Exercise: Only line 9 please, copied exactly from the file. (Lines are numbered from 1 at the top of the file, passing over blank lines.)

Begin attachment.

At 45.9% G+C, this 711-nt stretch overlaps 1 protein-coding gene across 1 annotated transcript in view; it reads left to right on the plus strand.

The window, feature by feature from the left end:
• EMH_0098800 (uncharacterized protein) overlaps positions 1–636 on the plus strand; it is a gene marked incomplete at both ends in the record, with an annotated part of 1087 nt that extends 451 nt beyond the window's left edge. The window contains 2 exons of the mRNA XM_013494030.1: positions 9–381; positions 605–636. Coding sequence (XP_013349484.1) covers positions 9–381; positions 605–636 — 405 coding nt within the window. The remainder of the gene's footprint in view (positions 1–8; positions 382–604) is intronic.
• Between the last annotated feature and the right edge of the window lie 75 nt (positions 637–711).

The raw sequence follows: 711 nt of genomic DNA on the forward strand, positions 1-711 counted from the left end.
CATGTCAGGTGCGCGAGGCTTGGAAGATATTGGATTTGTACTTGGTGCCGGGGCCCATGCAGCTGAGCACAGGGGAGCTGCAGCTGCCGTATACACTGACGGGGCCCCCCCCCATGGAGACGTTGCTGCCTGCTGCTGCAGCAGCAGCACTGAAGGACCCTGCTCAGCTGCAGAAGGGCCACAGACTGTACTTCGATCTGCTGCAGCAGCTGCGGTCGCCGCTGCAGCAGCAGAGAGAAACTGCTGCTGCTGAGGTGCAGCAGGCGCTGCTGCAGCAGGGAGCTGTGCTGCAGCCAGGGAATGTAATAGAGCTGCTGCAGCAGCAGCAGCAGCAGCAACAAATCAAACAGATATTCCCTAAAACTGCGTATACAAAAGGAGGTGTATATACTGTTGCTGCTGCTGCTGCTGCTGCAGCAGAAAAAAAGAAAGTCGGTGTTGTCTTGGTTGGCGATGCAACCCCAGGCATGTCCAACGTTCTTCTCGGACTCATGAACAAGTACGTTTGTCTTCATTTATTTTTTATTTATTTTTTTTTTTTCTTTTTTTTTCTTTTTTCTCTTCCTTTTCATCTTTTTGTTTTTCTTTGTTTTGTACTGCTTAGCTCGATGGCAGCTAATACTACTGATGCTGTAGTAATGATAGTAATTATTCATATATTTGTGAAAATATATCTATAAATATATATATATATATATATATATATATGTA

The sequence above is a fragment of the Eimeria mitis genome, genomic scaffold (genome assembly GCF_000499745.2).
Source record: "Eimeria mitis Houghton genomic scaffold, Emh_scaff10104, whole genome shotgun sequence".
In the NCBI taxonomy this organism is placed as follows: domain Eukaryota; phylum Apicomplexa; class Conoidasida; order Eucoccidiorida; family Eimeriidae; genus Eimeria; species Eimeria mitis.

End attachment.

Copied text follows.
In the NCBI taxonomy this organism is placed as follows: domain Eukaryota; phylum Apicomplexa; class Conoidasida; order Eucoccidiorida; family Eimeriidae; genus Eimeria; species Eimeria mitis.